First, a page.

Granny's Notes - the writing of Sue Gerard

Swimming pools, water are a danger year-round

During the first hot days in May I have a sudden urge to warn parents that small children might venture into their favorite swimming hole without supervision. In winter I get that same urge! Water looks great to a tot who’s too young to know about safety and water purity. Several years ago a little Boone County climber went over a fence and drowned in a septic lagoon.

Nancy Russell and I formerly taught swimming in our backyard pools. We coached every child saying, "This is a swimming pool when a parent or teacher is watching you, but when you’re alone it’s not to get in." And we’d say, "Sometimes water can hurt you. Wait until the person in charge says, ‘You can come in now.’ " You teach them to cross the street? Use the same approach with water.

Swimming pool gates should be locked or wired shut in winter as well as in summer. Children should not use the pool deck as a play area. Riding toys can run off or topple over the edge into the water. Kids love to float little boats by reaching over the water and some have toppled in, fully clothed. People of all ages like to bounce on a diving board. In winter it’s dangerous because if anyone loses his balance he’s in big trouble in cold water fully clothed.

When I was strolling near a neighbor’s farm pond with our little dog at my side, I walked out on a low level dock. Suddenly Dinah became tangled in water weeds, drowning, because weeds covered the surface and looked just like the pasture to her. I dropped to my knees and grabbed her by the nape of her neck and brought her out. I realized then that a little child might make the same mistake that Dinah made. We can’t trust little children to recognize the dangers of large watering troughs, stagnant ponds or unguarded swimming pools. Don’t expect them to read "Do not swim here" and the fine print that follows. Be as concerned in winter as in summer. Use the same "brainwashing" technique to teach children about natural ice on creeks and ponds. "Wait till some grown up says, ‘It’s OK’ and I’m here with you."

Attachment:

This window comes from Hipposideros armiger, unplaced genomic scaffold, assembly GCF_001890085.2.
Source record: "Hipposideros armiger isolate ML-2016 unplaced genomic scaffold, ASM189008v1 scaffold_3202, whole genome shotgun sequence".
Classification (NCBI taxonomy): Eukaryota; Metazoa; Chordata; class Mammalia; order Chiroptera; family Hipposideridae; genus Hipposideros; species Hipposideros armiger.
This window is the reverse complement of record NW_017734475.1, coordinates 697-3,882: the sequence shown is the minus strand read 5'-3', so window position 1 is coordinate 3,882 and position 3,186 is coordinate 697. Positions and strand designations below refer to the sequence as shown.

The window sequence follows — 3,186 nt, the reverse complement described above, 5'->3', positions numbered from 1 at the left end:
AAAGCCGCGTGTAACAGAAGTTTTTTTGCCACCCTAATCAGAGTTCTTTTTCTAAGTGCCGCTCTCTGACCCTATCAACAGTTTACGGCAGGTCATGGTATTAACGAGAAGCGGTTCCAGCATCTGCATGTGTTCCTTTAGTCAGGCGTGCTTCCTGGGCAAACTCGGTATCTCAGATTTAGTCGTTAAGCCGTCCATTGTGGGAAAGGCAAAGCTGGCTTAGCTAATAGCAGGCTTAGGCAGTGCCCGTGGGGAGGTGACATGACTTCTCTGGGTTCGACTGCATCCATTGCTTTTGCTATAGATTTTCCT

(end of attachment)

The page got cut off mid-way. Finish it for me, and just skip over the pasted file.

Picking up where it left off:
In Michigan we skated a half-mile out from shore to do ice fishing. Some drove pickup trucks even farther on the thick ice and chopped a hole for fishing. Some built little shanties and used heaters. A few were sent adrift in spring as the ice broke up. Mid-American states don’t have that kind of ice. Boone County has few winters when natural ice is thick enough to attract skaters. However a frozen pond attracts children of all ages and they go sliding and twisting on it, pretending to be the figure skaters they see on TV.

Hunters sometimes follow their dogs across creeks or small rivers where water flows under the ice. Because ice forms first and thickest near the shore the crossing is hazardous if it’s flowing water; there may be very thin ice — or none at all — where the water is moving.

Children on ice should be guarded the same as when they are swimming. Parents should discuss this early in the winter and "brainwash" as with crossing the street. Although ice supports trucks in northern states, Missouri winters usually don’t provide enough ice for public skating.

One final winter warning: Not all outdoor pools are fenced and locked. Some fences are not very high. Some heated pools at hotels and resorts are without doors or life guards. When registering make sure that the pool is safe — or fold your checkbook and walk away!

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